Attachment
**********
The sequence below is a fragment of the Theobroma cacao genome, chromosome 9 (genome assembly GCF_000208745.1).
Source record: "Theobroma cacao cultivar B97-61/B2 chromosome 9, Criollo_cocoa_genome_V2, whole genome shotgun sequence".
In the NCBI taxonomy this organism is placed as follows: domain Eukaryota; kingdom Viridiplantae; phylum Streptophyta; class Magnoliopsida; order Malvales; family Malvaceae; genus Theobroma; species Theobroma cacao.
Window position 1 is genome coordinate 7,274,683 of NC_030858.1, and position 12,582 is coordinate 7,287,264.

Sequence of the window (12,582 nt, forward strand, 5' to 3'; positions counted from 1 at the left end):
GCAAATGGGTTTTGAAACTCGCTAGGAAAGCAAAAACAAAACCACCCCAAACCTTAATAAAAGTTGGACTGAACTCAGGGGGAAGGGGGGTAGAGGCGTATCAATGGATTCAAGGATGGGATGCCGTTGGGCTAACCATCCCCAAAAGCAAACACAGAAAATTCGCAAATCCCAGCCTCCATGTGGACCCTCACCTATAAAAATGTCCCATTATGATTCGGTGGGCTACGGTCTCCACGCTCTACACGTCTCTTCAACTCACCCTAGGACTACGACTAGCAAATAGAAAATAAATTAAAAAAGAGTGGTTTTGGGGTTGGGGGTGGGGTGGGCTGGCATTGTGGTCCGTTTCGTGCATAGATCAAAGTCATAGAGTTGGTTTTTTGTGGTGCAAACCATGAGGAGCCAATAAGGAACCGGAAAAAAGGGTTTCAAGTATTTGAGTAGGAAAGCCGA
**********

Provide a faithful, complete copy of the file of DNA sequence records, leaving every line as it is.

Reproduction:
The sequence below is a fragment of the Theobroma cacao genome, chromosome 9 (genome assembly GCF_000208745.1).
Source record: "Theobroma cacao cultivar B97-61/B2 chromosome 9, Criollo_cocoa_genome_V2, whole genome shotgun sequence".
In the NCBI taxonomy this organism is placed as follows: domain Eukaryota; kingdom Viridiplantae; phylum Streptophyta; class Magnoliopsida; order Malvales; family Malvaceae; genus Theobroma; species Theobroma cacao.
Window position 1 is genome coordinate 7,274,683 of NC_030858.1, and position 12,582 is coordinate 7,287,264.

Sequence of the window (12,582 nt, forward strand, 5' to 3'; positions counted from 1 at the left end):
GCAAATGGGTTTTGAAACTCGCTAGGAAAGCAAAAACAAAACCACCCCAAACCTTAATAAAAGTTGGACTGAACTCAGGGGGAAGGGGGGTAGAGGCGTATCAATGGATTCAAGGATGGGATGCCGTTGGGCTAACCATCCCCAAAAGCAAACACAGAAAATTCGCAAATCCCAGCCTCCATGTGGACCCTCACCTATAAAAATGTCCCATTATGATTCGGTGGGCTACGGTCTCCACGCTCTACACGTCTCTTCAACTCACCCTAGGACTACGACTAGCAAATAGAAAATAAATTAAAAAAGAGTGGTTTTGGGGTTGGGGGTGGGGTGGGCTGGCATTGTGGTCCGTTTCGTGCATAGATCAAAGTCATAGAGTTGGTTTTTTGTGGTGCAAACCATGAGGAGCCAATAAGGAACCGGAAAAAAGGGTTTCAAGTATTTGAGTAGGAAAGCCGA